More than two years after receiving an NCAA notice of allegations, and more than four years after firing football coach Art Briles and disciplining other administrators for their roles in a sexual assault scandal, Baylor officials are scheduled to appear before the NCAA Committee on Infractions on Monday.
The hearing is scheduled to take place virtually over two days.
Sources previously told ESPN that among other allegations, Baylor is charged with lack of institutional control and Briles faces charges of failing to promote an atmosphere of compliance, both Level I violations, the most serious under NCAA rules.
The allegations are mostly tied to NCAA enforcement staff's assertion that Baylor football players received impermissible benefits when coaching staff members and other administrators failed to report allegations of sexual assault made by female students against football players, which is required under Title IX.
In February 2017, ESPN reported that Briles and his assistant coaches actively intervened in the discipline of football players, worked to keep their cases under wraps and tried to arrange legal representation for their players, according to a series of emails and text messages released by three university regents in a legal filing.
The regents' response alleged Briles and his coaching staff created a disciplinary "black hole" into "which reports of misconduct such as drug use, physical assault, domestic violence, brandishing of guns, indecent exposure and academic fraud disappeared."
In 2016, Baylor fired Briles and suspended athletic director Ian McCaw, who soon resigned, after an investigation by a third-party law firm found problems in how complaints of sexual violence against football players had been addressed. The problems were universitywide and also led to the demotion, and eventual departure, of former university president Ken Starr.
Briles, who is now coaching at a Texas high school, and McCaw, who is now Liberty's athletic director, have been asked to participate in the hearing, along with Starr and other former Baylor administrators.
Briles is expected to argue that Baylor's sexual assault scandal was a campuswide problem, and thus football players didn't receive improper benefits under NCAA rules because the university also mishandled allegations of sexual assault against non-athletes.
Philadelphia law firm Pepper Hamilton -- which was hired in 2015 by Baylor's board of regents to investigate whether the school properly handled allegations of sexual assault by students, including football players -- was critical of the culture within the football program and of Briles' discipline of players. According to Pepper Hamilton, its findings "reflect significant concerns about the tone and culture within Baylor's football program as it relates to accountability for all forms of athlete misconduct."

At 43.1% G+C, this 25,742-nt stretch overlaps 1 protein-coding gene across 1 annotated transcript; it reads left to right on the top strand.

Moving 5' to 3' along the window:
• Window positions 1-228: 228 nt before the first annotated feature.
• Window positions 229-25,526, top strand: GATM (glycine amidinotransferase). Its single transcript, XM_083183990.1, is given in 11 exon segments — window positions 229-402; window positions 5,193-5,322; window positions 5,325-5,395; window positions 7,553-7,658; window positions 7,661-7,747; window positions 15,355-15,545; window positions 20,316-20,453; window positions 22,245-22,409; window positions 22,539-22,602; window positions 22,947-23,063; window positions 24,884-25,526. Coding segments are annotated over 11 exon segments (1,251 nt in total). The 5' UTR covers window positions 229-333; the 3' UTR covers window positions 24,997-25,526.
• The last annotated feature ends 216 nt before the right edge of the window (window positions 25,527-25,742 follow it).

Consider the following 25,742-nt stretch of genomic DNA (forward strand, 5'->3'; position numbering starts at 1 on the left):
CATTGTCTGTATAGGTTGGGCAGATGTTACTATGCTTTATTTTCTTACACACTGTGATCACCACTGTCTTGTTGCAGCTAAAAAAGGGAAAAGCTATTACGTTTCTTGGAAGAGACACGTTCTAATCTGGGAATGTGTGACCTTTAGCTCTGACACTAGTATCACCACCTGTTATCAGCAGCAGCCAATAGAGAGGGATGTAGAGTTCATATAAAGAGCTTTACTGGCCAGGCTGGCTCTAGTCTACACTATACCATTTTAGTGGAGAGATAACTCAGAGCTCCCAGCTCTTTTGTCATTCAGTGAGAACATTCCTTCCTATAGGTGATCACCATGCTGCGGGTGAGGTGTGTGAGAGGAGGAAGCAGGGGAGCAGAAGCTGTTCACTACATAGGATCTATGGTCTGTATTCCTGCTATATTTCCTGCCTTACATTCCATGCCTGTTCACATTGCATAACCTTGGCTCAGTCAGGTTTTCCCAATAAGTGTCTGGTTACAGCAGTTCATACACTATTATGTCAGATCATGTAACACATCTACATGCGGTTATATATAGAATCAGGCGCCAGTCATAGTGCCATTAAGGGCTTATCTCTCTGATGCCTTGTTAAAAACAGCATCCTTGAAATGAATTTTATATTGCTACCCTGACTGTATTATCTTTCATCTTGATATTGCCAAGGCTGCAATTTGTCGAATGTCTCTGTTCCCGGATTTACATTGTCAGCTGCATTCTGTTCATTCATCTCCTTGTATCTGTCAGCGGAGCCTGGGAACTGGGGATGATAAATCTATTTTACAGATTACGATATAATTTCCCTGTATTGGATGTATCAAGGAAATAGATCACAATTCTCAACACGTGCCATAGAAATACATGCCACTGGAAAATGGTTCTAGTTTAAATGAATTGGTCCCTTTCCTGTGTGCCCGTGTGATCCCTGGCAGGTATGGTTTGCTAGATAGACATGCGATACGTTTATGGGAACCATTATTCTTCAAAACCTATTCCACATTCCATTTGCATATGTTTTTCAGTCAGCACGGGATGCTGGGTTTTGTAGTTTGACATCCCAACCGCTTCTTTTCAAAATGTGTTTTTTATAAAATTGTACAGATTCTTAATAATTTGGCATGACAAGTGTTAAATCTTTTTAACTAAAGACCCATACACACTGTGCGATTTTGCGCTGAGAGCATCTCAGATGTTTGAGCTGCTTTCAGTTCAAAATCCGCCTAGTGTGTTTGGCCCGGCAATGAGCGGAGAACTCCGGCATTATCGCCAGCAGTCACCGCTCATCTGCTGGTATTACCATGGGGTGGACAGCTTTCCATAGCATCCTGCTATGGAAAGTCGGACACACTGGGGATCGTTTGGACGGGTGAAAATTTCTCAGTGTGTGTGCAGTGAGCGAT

Campuswide, investigators found examples of actions by "university administrators that directly discouraged complainants from reporting or participating in student conduct processes, or that contributed to or accommodated a hostile environment."
In October, the U.S. Department of Education fined Baylor about $462,000 for violations of campus crime and safety rules after the school announced in 2017 that it was being investigated in light of public reports of sexual assaults on campus being higher than the numbers Baylor had officially reported.
The violations of the Jeanne Clery Act occurred between 2011 and 2016 and included "lack of administrative capability, failure to report accurate crime statistics in the annual security report, failure to comply with timely warning issuance and policy provisions, and failure to maintain an accurate, complete daily crime log," according to a news release issued in October by the school.
The university is still waiting on the results of a separate investigation by the U.S. Department of Education's Office for Civil Rights, which was the result of a complaint filed in October 2016 against the school by its outgoing Title IX director, Patty Crawford. Crawford said university leaders were not taking appropriate steps to resolve the school's poor handling of sexual violence complaints.
Baylor also is still under criminal investigation by the Texas Rangers state law enforcement agency and McLennan County District Attorney Barry Johnson.
Baylor had faced nine federal lawsuits and one state lawsuit pertaining to the sexual violence complaints, and four of those are still ongoing, including one federal lawsuit involving 15 women, two of whom reported being assaulted by football players.
Two criminal cases involving players from Briles' time also remain in limbo. Former players Tre'Von Armstead and Myke Chatman, who were indicted in 2017 on charges of sexual assault, have cases still pending in district court in McLennan County, Texas. In November, the Texas Court of Criminal Appeals reversed a lower court's decision and reinstated former Baylor football player Sam Ukwuachu's 2015 sexual assault conviction for a second time